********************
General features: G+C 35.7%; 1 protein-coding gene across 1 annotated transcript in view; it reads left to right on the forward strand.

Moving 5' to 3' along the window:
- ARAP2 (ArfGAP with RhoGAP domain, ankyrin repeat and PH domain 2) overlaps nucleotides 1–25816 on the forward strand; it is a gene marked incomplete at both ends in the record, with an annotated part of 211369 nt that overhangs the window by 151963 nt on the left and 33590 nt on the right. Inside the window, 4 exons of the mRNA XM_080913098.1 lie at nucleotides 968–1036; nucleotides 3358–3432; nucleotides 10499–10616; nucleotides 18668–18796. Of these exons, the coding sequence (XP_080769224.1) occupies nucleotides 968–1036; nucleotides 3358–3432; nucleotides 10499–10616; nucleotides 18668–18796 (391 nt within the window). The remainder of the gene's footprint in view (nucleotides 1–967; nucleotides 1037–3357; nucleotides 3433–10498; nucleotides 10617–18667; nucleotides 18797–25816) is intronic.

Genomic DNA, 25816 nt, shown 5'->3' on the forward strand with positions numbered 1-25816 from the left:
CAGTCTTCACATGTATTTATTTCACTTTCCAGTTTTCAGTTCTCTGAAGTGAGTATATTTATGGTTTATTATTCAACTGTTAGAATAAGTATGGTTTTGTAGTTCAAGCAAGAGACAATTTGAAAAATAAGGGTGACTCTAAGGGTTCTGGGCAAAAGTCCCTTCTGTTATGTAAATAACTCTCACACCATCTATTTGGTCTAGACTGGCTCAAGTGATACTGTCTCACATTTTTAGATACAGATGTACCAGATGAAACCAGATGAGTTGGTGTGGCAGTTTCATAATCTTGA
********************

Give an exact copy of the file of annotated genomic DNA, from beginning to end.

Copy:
General features: G+C 35.7%; 1 protein-coding gene across 1 annotated transcript in view; it reads left to right on the forward strand.

Moving 5' to 3' along the window:
- ARAP2 (ArfGAP with RhoGAP domain, ankyrin repeat and PH domain 2) overlaps nucleotides 1–25816 on the forward strand; it is a gene marked incomplete at both ends in the record, with an annotated part of 211369 nt that overhangs the window by 151963 nt on the left and 33590 nt on the right. Inside the window, 4 exons of the mRNA XM_080913098.1 lie at nucleotides 968–1036; nucleotides 3358–3432; nucleotides 10499–10616; nucleotides 18668–18796. Of these exons, the coding sequence (XP_080769224.1) occupies nucleotides 968–1036; nucleotides 3358–3432; nucleotides 10499–10616; nucleotides 18668–18796 (391 nt within the window). The remainder of the gene's footprint in view (nucleotides 1–967; nucleotides 1037–3357; nucleotides 3433–10498; nucleotides 10617–18667; nucleotides 18797–25816) is intronic.

Genomic DNA, 25816 nt, shown 5'->3' on the forward strand with positions numbered 1-25816 from the left:
CAGTCTTCACATGTATTTATTTCACTTTCCAGTTTTCAGTTCTCTGAAGTGAGTATATTTATGGTTTATTATTCAACTGTTAGAATAAGTATGGTTTTGTAGTTCAAGCAAGAGACAATTTGAAAAATAAGGGTGACTCTAAGGGTTCTGGGCAAAAGTCCCTTCTGTTATGTAAATAACTCTCACACCATCTATTTGGTCTAGACTGGCTCAAGTGATACTGTCTCACATTTTTAGATACAGATGTACCAGATGAAACCAGATGAGTTGGTGTGGCAGTTTCATAATCTTGA